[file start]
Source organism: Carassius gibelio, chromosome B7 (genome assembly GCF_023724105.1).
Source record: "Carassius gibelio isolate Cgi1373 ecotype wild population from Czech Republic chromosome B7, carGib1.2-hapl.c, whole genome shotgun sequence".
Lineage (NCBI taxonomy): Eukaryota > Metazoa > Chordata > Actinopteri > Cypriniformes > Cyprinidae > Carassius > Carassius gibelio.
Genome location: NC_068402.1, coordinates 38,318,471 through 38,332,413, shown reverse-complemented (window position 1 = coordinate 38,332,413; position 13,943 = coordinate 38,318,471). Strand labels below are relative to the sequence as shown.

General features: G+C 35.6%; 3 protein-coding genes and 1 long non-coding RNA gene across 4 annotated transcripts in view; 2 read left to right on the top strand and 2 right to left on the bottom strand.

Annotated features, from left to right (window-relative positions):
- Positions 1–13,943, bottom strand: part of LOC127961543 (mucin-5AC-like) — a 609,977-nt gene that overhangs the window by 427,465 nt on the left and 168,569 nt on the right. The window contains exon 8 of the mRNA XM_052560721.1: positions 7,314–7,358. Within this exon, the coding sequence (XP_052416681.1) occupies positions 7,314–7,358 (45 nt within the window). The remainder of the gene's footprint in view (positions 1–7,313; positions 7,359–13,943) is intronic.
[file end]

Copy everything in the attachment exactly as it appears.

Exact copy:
Source organism: Carassius gibelio, chromosome B7 (genome assembly GCF_023724105.1).
Source record: "Carassius gibelio isolate Cgi1373 ecotype wild population from Czech Republic chromosome B7, carGib1.2-hapl.c, whole genome shotgun sequence".
Lineage (NCBI taxonomy): Eukaryota > Metazoa > Chordata > Actinopteri > Cypriniformes > Cyprinidae > Carassius > Carassius gibelio.
Genome location: NC_068402.1, coordinates 38,318,471 through 38,332,413, shown reverse-complemented (window position 1 = coordinate 38,332,413; position 13,943 = coordinate 38,318,471). Strand labels below are relative to the sequence as shown.

General features: G+C 35.6%; 3 protein-coding genes and 1 long non-coding RNA gene across 4 annotated transcripts in view; 2 read left to right on the top strand and 2 right to left on the bottom strand.

Annotated features, from left to right (window-relative positions):
- Positions 1–13,943, bottom strand: part of LOC127961543 (mucin-5AC-like) — a 609,977-nt gene that overhangs the window by 427,465 nt on the left and 168,569 nt on the right. The window contains exon 8 of the mRNA XM_052560721.1: positions 7,314–7,358. Within this exon, the coding sequence (XP_052416681.1) occupies positions 7,314–7,358 (45 nt within the window). The remainder of the gene's footprint in view (positions 1–7,313; positions 7,359–13,943) is intronic.